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Oddball 2010: The End of Act 1

As 2010 draws to a close, let’s all take a moment to look back at the Oddball Update’s eighth year on the web and ask, “Whatever happened to that Chief Oddball guy? He never posts anything anymore.” To be honest, sometimes Chief Oddball asks himself that same question. But with just a few days left in the calendar year, I’d like to announce my pledge (or at least sincere desire) to resume posting in earnest as 2011 dawns.

And with everything happening in my life right now, there couldn’t be a more opportune time.

Things have been fairly quiet on this blog in the last couple of years, but it’s been nothing compared to the last six months or so. For it was right around that time when my wife and I first visited the new home of my employer in Frisco, TX, and decided that we were going to take the monumental step of relocating there from Florida. That touched off a whirlwind of activity and a roller coaster ride of positive and negative emotions, filling our future (and most of our present) with uncertainty. I all but stopped posting here, if for no other reason than I didn’t want to talk about things that I wasn’t sure would happen. And since it was hard to think about anything but the home sale or our move, there was little else to say anyhow.

My wife Apple and I watched as the long, boring Florida summer season transitioned into the beginnings of another snowbird tourist season with no offers on our house anywhere to be found. As local real estate prices continued to gradually decline, and faced with selling what was apparently one of the least desirable lots in our community, we became numb to the possibility that we wouldn’t be able to move at all. We settled into our routines and tried to forget about it.

And then, out of nowhere, an offer showed up right before the Thanksgiving holiday. The best kind of offer, too; the buyer was an investor and less picky about the property’s details, had cash in hand, and was ready to close in 30 days. The only problem was the offer itself: it was significantly less money than we had hoped for. Had we taken it outright, in fact, we would have owed $5,000 of our own money to the bank just to satisfy our mortgage.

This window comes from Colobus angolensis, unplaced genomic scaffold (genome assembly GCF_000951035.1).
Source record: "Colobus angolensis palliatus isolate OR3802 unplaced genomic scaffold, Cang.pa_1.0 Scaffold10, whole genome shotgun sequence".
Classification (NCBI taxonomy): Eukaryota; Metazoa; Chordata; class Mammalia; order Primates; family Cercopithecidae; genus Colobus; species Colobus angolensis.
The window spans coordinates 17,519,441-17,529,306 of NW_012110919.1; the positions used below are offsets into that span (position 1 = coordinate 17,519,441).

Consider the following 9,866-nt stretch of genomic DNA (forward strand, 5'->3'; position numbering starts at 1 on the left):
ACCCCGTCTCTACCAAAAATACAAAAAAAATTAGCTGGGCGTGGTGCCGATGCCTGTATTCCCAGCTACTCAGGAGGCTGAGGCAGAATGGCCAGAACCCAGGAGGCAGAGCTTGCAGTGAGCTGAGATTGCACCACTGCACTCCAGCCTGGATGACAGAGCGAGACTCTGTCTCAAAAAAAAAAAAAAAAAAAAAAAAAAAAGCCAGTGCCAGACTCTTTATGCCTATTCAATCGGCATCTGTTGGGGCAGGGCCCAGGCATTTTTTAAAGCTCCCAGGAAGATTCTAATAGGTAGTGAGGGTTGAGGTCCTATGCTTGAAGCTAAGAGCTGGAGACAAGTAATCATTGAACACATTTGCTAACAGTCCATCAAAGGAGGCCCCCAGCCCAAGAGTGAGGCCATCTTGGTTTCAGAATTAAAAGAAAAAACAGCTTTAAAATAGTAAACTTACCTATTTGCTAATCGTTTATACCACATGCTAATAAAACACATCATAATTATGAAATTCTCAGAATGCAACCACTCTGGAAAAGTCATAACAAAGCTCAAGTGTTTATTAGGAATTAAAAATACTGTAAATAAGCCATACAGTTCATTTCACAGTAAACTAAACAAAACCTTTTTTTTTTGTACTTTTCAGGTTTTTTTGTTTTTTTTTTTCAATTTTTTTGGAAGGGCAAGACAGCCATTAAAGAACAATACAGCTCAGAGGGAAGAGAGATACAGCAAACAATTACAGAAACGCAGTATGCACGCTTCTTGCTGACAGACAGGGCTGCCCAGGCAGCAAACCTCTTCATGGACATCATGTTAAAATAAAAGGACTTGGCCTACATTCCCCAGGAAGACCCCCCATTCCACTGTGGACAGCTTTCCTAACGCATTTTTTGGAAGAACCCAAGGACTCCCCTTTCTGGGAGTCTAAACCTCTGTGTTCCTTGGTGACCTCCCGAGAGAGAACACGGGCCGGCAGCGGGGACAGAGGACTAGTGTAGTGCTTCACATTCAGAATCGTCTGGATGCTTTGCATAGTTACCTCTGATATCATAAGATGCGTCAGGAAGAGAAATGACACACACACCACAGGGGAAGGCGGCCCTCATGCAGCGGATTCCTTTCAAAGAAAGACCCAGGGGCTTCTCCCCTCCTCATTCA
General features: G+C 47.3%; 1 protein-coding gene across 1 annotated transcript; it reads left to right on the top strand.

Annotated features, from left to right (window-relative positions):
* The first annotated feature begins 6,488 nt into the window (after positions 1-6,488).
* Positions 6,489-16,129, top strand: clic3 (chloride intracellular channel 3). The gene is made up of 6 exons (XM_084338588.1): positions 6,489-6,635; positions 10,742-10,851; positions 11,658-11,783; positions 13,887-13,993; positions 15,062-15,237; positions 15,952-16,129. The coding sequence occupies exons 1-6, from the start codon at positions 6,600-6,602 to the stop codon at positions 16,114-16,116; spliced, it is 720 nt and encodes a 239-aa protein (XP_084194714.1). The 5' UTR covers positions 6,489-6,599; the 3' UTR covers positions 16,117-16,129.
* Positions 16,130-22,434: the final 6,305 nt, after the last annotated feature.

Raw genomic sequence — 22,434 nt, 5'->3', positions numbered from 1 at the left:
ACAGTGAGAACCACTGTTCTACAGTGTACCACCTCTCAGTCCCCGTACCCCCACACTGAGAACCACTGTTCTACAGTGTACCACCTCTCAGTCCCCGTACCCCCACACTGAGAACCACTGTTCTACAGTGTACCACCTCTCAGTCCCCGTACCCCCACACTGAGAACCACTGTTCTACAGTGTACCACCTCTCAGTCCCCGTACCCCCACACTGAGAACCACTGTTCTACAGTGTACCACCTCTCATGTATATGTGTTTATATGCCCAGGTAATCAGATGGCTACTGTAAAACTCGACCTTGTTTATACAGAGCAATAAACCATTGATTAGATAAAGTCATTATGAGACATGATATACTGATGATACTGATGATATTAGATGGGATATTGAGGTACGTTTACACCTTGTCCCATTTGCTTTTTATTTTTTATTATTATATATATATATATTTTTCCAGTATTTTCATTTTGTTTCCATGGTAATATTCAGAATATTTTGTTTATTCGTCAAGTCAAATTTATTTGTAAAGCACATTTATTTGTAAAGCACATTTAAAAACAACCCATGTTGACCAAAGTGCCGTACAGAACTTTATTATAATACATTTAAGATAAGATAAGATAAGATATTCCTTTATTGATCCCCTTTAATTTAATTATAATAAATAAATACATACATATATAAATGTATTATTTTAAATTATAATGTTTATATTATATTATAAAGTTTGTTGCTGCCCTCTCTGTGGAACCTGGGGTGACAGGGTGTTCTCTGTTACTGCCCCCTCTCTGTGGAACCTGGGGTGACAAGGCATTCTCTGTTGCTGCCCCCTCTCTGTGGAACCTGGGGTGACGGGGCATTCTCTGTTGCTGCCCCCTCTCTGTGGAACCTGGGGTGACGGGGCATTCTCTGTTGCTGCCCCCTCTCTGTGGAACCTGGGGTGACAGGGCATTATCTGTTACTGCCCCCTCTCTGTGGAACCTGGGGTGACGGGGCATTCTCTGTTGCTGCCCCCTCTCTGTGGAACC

Despite this, we briefly considered just accepting the offer as it was. We were really desperate to move, given that it would open up so many wonderful opportunities — both present and future — for us. After chewing on it for a while, though, we decided to counter offer at $10,000 higher and hope to at least break even, or walk away with a few thousand if we were lucky. The local real estate value trends painted a pretty bleak picture, especially for our model of house, making it increasingly unlikely that we would be able to do much better.

The entire four-day Thanksgiving weekend went by before we heard any response to our counter-offer, and to be frank, I though the buyer had bailed. Owing to how insular and resistant to change that I had become over my last five years of working at home in relative social isolation, I was practically relieved at the prospect of the offer falling through. A very base part of me was, by now, wishing that it would all just go away so I could return unencumbered to my escapist pastimes.

Thankfully, before I could sink entirely into such a rut, the buyer returned with just as little warning as when he had initially appeared. This time he had agreed to meet us halfway to our counter-offer, meaning that we could break even on the sale of our house. Yes, this meant walking away with effectively no profit from the sale, but more importantly in these economic times, it also meant walking away debt-free, owing nothing. Seeing what could be our best remaining opportunity in front of us, we decided at last to take it.

But the fun was only just beginning. Our acceptance started the clock ticking on a four-week deadline before the buyer would close on the property — one full week of which would be spent in Frisco, coincidentally, on a trip that we had already booked in advance. This gave us three effective weeks to pack, load, clean up and get everything in order. We were, by now, running on pure hope and adrenaline, so it never even occurred to us that this timetable would be a tall order to fulfill. Armed with precious little in the way of experience or help, Apple and I rolled up our proverbial sleeves and vowed to conquer the entire process as best we could.

The result has been nothing less than “a December to remember,” with apologies to those Lexus commercials. At times over these past three weeks, I’ve wondered just how in the hell we were ever going to get all of our monumental amounts of stuff packed and loaded into anything short of an aircraft carrier. This was despite taking the opportunity to throw away vast amounts of cruft, ranging from heaps of old magazines and Betamax cassettes to housewares, clothing and even furniture (much of which we donated). Along the way I spent four days cleaning out one closet, nearly fell out of an attic, and met a guy at the county recycling center who was a dead ringer for Hulk Hogan. At least I can’t say I’ve been bored.